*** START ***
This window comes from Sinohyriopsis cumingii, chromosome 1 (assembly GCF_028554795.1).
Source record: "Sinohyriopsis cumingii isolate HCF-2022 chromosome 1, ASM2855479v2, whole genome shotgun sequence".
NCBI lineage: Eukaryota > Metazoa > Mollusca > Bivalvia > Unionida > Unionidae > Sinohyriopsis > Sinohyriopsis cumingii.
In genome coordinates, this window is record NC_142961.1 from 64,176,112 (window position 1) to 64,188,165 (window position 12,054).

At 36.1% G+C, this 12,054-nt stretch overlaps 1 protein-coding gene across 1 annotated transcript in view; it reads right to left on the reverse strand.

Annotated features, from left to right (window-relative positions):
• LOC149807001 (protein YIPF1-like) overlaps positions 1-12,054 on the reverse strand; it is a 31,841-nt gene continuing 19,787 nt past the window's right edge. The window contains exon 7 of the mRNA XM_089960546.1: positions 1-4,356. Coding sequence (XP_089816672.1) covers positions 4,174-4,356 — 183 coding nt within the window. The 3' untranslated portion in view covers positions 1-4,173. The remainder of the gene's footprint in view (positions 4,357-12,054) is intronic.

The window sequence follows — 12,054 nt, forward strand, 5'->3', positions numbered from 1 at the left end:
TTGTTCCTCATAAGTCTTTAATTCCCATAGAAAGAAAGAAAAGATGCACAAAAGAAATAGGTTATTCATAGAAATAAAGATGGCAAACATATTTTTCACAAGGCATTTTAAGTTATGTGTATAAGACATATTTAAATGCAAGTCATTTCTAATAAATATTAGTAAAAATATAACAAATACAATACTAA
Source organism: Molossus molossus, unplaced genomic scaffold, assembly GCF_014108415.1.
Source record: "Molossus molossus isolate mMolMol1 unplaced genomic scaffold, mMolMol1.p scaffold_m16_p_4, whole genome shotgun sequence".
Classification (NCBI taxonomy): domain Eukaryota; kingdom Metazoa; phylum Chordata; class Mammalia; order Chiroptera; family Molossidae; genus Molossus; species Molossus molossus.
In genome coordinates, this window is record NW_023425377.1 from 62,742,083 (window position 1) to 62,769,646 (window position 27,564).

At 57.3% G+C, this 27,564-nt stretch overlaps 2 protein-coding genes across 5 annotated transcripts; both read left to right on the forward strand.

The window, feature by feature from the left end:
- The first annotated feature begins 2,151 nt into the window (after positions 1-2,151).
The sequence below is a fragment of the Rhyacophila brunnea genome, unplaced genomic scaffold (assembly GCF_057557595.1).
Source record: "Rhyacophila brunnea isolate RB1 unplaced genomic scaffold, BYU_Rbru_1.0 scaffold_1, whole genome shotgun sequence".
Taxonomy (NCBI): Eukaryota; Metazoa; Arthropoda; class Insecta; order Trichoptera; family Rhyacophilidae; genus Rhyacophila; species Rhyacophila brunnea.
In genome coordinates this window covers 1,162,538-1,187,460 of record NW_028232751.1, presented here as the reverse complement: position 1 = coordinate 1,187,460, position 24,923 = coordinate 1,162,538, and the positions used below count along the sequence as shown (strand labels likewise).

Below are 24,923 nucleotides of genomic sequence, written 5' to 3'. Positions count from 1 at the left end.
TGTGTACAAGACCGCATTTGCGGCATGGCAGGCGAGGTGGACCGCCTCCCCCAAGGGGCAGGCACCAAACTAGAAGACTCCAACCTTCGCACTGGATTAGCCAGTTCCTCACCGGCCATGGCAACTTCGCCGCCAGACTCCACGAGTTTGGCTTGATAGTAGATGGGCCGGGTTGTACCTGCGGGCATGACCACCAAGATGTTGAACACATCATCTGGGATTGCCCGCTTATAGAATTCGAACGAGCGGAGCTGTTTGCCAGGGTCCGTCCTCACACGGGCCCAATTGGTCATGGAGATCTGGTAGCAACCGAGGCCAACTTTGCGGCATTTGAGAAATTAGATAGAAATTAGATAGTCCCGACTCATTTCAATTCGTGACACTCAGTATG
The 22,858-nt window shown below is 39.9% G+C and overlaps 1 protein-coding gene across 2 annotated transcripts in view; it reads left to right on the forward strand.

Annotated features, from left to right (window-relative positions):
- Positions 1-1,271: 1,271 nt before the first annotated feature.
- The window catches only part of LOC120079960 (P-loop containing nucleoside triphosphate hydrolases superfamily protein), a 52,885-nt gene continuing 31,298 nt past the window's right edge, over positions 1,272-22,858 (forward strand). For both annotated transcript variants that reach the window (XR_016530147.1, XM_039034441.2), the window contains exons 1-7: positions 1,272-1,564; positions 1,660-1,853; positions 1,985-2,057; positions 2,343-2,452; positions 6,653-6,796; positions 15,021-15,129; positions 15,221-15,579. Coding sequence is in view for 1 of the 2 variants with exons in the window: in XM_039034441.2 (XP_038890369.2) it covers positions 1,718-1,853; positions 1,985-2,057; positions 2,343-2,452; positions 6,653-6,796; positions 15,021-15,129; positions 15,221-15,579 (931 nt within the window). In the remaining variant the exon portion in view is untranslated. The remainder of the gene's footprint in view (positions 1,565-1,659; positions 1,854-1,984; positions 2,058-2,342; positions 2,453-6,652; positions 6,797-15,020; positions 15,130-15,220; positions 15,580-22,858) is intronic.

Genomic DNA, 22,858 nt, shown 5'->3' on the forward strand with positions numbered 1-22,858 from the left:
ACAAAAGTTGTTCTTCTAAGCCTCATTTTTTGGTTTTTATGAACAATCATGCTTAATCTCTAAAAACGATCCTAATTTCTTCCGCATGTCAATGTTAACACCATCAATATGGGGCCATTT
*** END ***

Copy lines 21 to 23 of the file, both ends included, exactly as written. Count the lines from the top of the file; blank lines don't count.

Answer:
Below are 24,923 nucleotides of genomic sequence, written 5' to 3'. Positions count from 1 at the left end.
TGTGTACAAGACCGCATTTGCGGCATGGCAGGCGAGGTGGACCGCCTCCCCCAAGGGGCAGGCACCAAACTAGAAGACTCCAACCTTCGCACTGGATTAGCCAGTTCCTCACCGGCCATGGCAACTTCGCCGCCAGACTCCACGAGTTTGGCTTGATAGTAGATGGGCCGGGTTGTACCTGCGGGCATGACCACCAAGATGTTGAACACATCATCTGGGATTGCCCGCTTATAGAATTCGAACGAGCGGAGCTGTTTGCCAGGGTCCGTCCTCACACGGGCCCAATTGGTCATGGAGATCTGGTAGCAACCGAGGCCAACTTTGCGGCATTTGAGAAATTAGATAGAAATTAGATAGTCCCGACTCATTTCAATTCGTGACACTCAGTATG
The 22,858-nt window shown below is 39.9% G+C and overlaps 1 protein-coding gene across 2 annotated transcripts in view; it reads left to right on the forward strand.